This is the most important lesson of the book, and it belies Diamond’s optimism by showing that, exactly as was done with Measure 37, we are doomed to stay loyal to our culture to the bitter end, against all reason, and contrary to our instincts. Cultures just change too slowly, and our current one has 30,000 years of baggage attached to it, way too much acquisition-and-population momentum and I-can’t-hear-you-la-la-la inertia to respond to Diamond’s urgings for quick, citizen-driven action, even if that action is, some day, forthcoming. So in the end, Diamond re-presents the problem he’s been talking about for years, and then raises foolish expectations that the counter-cultural solution he proposes will work — despite the evidence in his own cases that counter-cultural solutions don’t work.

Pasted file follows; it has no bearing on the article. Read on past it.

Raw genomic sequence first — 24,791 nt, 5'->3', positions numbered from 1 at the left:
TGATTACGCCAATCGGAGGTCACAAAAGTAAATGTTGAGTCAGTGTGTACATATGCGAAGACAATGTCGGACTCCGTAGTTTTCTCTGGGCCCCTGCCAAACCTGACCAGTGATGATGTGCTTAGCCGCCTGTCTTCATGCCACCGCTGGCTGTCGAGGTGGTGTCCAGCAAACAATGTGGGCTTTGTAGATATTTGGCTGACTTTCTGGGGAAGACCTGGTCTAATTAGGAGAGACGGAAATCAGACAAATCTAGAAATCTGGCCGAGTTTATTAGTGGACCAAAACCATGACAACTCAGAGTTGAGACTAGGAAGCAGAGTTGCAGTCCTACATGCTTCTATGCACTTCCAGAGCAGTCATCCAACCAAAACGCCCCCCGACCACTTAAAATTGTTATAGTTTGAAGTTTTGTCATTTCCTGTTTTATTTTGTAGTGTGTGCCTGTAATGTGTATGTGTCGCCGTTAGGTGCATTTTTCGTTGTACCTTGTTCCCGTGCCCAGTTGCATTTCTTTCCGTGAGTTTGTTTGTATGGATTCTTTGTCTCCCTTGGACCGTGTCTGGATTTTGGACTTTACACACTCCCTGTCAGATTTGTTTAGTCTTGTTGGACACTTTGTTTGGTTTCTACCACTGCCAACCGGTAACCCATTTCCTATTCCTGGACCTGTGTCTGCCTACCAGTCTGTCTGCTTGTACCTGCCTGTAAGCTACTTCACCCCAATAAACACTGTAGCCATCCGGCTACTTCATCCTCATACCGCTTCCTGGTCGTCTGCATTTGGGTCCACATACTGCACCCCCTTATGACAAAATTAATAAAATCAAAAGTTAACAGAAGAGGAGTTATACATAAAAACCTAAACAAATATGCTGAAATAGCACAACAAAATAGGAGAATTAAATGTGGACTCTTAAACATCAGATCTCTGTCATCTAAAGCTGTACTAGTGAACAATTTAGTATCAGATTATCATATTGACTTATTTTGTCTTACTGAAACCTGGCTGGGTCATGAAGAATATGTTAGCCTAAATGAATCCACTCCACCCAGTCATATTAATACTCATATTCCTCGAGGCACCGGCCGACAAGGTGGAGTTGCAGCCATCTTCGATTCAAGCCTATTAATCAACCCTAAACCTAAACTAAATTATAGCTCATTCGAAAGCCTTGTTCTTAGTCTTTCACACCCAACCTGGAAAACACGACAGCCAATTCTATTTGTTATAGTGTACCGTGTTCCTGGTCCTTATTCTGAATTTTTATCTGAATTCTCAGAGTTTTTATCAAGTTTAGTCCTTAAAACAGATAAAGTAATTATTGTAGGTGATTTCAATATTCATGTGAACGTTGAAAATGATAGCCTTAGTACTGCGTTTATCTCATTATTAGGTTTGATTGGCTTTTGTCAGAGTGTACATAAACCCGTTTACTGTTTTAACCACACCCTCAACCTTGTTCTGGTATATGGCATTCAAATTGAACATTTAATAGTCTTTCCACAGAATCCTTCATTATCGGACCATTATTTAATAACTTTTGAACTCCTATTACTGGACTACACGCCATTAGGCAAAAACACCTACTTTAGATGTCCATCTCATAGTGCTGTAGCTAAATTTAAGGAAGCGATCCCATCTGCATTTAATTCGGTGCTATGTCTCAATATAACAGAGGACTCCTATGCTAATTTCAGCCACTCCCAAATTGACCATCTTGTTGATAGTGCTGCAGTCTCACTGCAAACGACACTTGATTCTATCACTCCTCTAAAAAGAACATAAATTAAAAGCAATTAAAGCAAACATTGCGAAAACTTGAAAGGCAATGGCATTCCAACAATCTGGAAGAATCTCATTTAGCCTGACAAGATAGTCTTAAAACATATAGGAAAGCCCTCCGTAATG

And if there was any doubt, the fact that most of the criticism of Collapse is coming from those who say there’s no problem to solve, kind of makes the point.

If you want a more engaging, brutally candid, and thoroughly supported analysis of the mess our civilization has got us into, read instead John Zerzan’s extraordinary Future Primitive. You can find it on activist Oneida Kincaid’s wonderful Earth Crash/Earth Spirit website.

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  1. Kevin says:

    “Cultures just change too slowly, and our current one has 30,000 years of baggage attached to it, way too much acquisition-and-population momentum and I-can’t-hear-you-la-la-la inertia to respond to Diamond’s urgings for quick, citizen-driven action,”